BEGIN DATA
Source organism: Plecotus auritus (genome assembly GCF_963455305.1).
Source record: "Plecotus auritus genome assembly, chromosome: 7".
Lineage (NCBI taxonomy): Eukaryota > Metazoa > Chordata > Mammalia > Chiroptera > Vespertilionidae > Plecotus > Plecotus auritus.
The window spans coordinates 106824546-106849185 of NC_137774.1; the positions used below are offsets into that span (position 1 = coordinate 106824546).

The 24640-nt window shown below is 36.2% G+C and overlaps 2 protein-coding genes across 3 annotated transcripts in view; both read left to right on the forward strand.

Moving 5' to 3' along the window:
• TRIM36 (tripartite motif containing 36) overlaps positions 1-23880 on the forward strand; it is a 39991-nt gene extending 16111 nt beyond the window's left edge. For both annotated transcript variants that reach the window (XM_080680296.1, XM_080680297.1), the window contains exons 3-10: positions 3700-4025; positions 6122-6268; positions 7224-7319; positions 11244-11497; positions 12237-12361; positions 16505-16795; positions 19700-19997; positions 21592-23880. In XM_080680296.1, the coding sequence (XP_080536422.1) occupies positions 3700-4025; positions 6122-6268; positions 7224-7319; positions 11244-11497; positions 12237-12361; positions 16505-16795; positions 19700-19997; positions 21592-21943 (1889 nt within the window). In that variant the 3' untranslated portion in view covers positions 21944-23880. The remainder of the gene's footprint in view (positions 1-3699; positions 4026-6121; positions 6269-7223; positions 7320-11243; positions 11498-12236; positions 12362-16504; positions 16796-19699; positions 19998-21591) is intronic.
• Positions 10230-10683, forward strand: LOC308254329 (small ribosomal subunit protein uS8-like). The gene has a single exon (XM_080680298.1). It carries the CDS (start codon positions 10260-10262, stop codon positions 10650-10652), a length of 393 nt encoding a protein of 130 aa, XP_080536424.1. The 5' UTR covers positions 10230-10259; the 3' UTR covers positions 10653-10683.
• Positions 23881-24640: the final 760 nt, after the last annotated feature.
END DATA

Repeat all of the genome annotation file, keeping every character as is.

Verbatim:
Source organism: Plecotus auritus (genome assembly GCF_963455305.1).
Source record: "Plecotus auritus genome assembly, chromosome: 7".
Lineage (NCBI taxonomy): Eukaryota > Metazoa > Chordata > Mammalia > Chiroptera > Vespertilionidae > Plecotus > Plecotus auritus.
The window spans coordinates 106824546-106849185 of NC_137774.1; the positions used below are offsets into that span (position 1 = coordinate 106824546).

The 24640-nt window shown below is 36.2% G+C and overlaps 2 protein-coding genes across 3 annotated transcripts in view; both read left to right on the forward strand.

Moving 5' to 3' along the window:
• TRIM36 (tripartite motif containing 36) overlaps positions 1-23880 on the forward strand; it is a 39991-nt gene extending 16111 nt beyond the window's left edge. For both annotated transcript variants that reach the window (XM_080680296.1, XM_080680297.1), the window contains exons 3-10: positions 3700-4025; positions 6122-6268; positions 7224-7319; positions 11244-11497; positions 12237-12361; positions 16505-16795; positions 19700-19997; positions 21592-23880. In XM_080680296.1, the coding sequence (XP_080536422.1) occupies positions 3700-4025; positions 6122-6268; positions 7224-7319; positions 11244-11497; positions 12237-12361; positions 16505-16795; positions 19700-19997; positions 21592-21943 (1889 nt within the window). In that variant the 3' untranslated portion in view covers positions 21944-23880. The remainder of the gene's footprint in view (positions 1-3699; positions 4026-6121; positions 6269-7223; positions 7320-11243; positions 11498-12236; positions 12362-16504; positions 16796-19699; positions 19998-21591) is intronic.
• Positions 10230-10683, forward strand: LOC308254329 (small ribosomal subunit protein uS8-like). The gene has a single exon (XM_080680298.1). It carries the CDS (start codon positions 10260-10262, stop codon positions 10650-10652), a length of 393 nt encoding a protein of 130 aa, XP_080536424.1. The 5' UTR covers positions 10230-10259; the 3' UTR covers positions 10653-10683.
• Positions 23881-24640: the final 760 nt, after the last annotated feature.